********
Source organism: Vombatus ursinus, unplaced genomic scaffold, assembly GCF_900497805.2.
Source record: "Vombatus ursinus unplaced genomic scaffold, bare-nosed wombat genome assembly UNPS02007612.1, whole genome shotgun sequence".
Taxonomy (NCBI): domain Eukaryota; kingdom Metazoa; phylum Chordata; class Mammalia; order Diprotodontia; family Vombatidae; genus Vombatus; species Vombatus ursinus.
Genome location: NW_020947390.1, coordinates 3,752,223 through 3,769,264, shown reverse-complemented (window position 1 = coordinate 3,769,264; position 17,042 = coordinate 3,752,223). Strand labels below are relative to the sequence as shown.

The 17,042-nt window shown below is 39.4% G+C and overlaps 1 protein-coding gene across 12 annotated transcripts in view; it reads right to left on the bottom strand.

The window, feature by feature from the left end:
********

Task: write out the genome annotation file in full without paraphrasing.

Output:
Source organism: Vombatus ursinus, unplaced genomic scaffold, assembly GCF_900497805.2.
Source record: "Vombatus ursinus unplaced genomic scaffold, bare-nosed wombat genome assembly UNPS02007612.1, whole genome shotgun sequence".
Taxonomy (NCBI): domain Eukaryota; kingdom Metazoa; phylum Chordata; class Mammalia; order Diprotodontia; family Vombatidae; genus Vombatus; species Vombatus ursinus.
Genome location: NW_020947390.1, coordinates 3,752,223 through 3,769,264, shown reverse-complemented (window position 1 = coordinate 3,769,264; position 17,042 = coordinate 3,752,223). Strand labels below are relative to the sequence as shown.

The 17,042-nt window shown below is 39.4% G+C and overlaps 1 protein-coding gene across 12 annotated transcripts in view; it reads right to left on the bottom strand.

The window, feature by feature from the left end: